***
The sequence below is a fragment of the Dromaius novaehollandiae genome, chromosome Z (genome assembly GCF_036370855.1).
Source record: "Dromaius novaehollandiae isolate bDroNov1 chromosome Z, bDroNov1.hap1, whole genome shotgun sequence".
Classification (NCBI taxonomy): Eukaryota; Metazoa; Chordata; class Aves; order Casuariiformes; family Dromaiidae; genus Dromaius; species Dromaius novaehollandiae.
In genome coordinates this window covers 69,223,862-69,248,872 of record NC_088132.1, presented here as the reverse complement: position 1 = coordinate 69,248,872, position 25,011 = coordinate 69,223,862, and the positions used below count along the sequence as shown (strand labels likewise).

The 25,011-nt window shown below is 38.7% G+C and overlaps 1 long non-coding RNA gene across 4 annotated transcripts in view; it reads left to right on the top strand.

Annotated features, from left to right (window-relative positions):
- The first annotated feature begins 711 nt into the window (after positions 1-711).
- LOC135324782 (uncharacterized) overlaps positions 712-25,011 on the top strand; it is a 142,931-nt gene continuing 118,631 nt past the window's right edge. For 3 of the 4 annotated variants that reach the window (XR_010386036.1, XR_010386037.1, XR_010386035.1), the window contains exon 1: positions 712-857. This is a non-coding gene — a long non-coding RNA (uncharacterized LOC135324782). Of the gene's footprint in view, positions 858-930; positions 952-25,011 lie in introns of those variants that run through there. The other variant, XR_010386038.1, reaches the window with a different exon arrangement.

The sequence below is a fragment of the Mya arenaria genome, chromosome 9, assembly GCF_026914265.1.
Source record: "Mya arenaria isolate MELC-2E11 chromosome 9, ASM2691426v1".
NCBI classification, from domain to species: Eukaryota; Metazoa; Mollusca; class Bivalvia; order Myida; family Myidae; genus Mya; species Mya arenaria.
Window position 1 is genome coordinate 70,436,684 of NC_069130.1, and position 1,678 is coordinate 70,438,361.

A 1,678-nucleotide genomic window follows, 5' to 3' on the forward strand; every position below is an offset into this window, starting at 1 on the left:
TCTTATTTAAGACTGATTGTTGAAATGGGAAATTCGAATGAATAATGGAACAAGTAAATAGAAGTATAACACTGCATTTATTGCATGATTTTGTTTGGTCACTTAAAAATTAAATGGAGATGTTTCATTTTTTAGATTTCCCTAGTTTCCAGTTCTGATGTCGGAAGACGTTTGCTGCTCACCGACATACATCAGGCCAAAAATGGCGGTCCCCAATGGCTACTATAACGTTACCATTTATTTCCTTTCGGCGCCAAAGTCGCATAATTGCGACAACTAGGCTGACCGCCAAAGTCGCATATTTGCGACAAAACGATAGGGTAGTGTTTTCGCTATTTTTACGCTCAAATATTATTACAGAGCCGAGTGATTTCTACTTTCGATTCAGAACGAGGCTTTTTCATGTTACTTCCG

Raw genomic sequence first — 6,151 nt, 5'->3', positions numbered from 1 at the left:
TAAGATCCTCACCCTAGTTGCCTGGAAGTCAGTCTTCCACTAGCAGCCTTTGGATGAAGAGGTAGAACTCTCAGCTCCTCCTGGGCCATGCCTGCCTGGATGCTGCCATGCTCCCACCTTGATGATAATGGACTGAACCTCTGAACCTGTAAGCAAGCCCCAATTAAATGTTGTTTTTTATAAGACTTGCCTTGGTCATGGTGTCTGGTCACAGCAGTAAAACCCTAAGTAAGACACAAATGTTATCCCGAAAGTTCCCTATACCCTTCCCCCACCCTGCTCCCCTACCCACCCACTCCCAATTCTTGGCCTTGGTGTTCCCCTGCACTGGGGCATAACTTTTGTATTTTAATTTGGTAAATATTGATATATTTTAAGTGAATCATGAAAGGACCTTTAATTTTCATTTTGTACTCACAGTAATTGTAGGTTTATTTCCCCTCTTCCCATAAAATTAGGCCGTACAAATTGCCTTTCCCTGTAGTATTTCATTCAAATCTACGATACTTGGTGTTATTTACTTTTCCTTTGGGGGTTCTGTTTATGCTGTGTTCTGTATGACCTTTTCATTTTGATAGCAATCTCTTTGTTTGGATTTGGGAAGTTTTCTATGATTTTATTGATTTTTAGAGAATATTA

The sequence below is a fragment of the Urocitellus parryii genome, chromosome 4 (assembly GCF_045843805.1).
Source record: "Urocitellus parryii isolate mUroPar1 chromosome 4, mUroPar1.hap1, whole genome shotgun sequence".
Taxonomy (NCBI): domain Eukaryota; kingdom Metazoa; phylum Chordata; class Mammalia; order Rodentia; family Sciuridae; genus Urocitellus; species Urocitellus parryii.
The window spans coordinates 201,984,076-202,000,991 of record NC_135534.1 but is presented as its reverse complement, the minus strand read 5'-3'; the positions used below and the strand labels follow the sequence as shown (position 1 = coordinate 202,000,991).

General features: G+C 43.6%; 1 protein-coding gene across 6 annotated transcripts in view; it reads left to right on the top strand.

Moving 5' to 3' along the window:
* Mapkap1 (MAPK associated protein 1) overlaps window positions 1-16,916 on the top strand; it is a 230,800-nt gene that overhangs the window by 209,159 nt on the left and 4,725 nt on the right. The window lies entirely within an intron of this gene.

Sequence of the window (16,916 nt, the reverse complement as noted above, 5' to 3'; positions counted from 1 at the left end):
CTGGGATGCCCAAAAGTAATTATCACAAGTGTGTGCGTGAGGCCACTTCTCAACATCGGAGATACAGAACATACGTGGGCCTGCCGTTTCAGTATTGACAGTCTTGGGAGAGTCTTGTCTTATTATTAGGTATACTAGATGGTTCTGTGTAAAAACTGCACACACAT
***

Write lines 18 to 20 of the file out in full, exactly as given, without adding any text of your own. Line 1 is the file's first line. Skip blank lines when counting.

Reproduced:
Source record: "Urocitellus parryii isolate mUroPar1 chromosome 4, mUroPar1.hap1, whole genome shotgun sequence".
Taxonomy (NCBI): domain Eukaryota; kingdom Metazoa; phylum Chordata; class Mammalia; order Rodentia; family Sciuridae; genus Urocitellus; species Urocitellus parryii.
The window spans coordinates 201,984,076-202,000,991 of record NC_135534.1 but is presented as its reverse complement, the minus strand read 5'-3'; the positions used below and the strand labels follow the sequence as shown (position 1 = coordinate 202,000,991).